Chechen leader Ramzan Kadyrov criticized on Wednesday judges in the southern Russian republic for being soft on “terrorists and murderers.”
“At the moment, we have a few criminal cases that are not being carried through to their logical conclusion,” Kadyrov said at a meeting with judges in Grozny, Chechnya’s capital. “Bandits, terrorists and murderers are being released from court rooms because of the unscrupulousness of our investigators and judges.”
Kadyrov referred to the recent case of the Magomadov brothers accused of killing four policemen, questioning why the men were not charged with terrorism. The case was tried by a jury, which acquitted the brothers.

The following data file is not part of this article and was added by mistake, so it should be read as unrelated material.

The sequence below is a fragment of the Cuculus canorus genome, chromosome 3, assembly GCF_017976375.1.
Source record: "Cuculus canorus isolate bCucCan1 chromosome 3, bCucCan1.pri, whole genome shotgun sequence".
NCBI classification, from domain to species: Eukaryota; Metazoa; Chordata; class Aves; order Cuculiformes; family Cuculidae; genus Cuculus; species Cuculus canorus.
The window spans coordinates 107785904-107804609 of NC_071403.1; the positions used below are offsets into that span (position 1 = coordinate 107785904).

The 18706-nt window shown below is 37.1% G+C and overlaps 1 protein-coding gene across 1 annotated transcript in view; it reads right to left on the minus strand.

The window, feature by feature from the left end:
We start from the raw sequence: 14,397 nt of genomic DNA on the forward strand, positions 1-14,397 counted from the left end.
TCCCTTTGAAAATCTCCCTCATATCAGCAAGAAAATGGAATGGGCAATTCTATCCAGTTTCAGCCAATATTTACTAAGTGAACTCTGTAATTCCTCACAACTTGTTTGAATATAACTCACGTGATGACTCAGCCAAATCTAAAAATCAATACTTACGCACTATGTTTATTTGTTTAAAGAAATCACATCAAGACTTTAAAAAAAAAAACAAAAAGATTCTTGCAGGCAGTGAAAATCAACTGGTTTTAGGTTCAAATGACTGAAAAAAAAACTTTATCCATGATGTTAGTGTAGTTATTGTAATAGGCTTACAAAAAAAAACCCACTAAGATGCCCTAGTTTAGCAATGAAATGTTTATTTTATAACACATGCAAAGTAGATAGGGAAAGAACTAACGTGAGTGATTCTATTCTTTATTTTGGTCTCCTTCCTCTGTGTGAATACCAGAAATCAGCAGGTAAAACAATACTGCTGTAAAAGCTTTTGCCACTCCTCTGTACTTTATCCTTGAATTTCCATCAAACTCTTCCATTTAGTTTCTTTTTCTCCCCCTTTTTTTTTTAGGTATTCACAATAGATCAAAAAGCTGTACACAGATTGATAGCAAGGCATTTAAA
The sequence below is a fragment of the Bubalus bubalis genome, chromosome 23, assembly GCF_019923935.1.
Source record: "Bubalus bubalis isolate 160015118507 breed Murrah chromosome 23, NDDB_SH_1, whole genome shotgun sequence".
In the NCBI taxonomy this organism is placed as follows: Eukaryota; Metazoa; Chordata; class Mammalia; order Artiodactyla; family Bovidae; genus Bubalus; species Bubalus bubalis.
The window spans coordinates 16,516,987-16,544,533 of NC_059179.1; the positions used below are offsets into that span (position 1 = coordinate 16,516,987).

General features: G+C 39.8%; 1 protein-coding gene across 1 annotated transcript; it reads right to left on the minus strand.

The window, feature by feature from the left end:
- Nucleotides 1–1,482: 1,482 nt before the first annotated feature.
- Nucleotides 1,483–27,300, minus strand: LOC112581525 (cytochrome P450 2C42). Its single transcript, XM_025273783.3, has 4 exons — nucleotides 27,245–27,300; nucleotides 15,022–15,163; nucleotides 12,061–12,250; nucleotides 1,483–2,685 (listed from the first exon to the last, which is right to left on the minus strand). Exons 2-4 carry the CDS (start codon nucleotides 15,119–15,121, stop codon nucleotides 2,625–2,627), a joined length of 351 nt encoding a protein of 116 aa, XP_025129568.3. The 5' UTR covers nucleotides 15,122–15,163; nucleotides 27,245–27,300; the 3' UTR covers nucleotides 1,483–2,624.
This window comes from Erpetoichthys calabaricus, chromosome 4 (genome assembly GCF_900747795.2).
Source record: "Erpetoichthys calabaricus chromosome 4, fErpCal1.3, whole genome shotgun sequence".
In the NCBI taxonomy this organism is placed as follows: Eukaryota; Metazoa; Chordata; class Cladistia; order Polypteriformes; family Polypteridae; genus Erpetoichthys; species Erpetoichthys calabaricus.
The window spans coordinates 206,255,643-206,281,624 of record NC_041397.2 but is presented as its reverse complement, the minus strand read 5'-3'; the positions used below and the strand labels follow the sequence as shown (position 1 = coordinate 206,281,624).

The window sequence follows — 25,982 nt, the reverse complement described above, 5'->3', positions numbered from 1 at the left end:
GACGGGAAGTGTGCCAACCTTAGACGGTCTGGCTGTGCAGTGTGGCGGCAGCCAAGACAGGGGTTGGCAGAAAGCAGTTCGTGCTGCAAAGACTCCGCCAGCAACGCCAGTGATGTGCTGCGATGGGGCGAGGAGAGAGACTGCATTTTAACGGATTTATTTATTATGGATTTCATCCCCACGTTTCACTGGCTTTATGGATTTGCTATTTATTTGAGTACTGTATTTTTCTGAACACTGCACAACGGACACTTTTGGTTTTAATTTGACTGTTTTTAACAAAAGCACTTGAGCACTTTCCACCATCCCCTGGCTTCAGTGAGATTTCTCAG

“There is proof of their crime, but they were set free. It is necessary to arrest them again and review the case taking into consideration every piece of evidence available,” Kadyrov said.
Kadyrov demanded that the judges “change their attitude to work.”
“I bear responsibility for the security of every Chechen, and those who fail to prosecute terrorists and bandits violate the law themselves,” he said. “It is unacceptable when selfish interests influence the decisions made by judges.”
Kadyrov, 34, was inaugurated for his second term as the leader of the volatile North Caucus republic in April. He pledged to safeguard people’s wealth, strengthening of human rights and justice in Chechen society.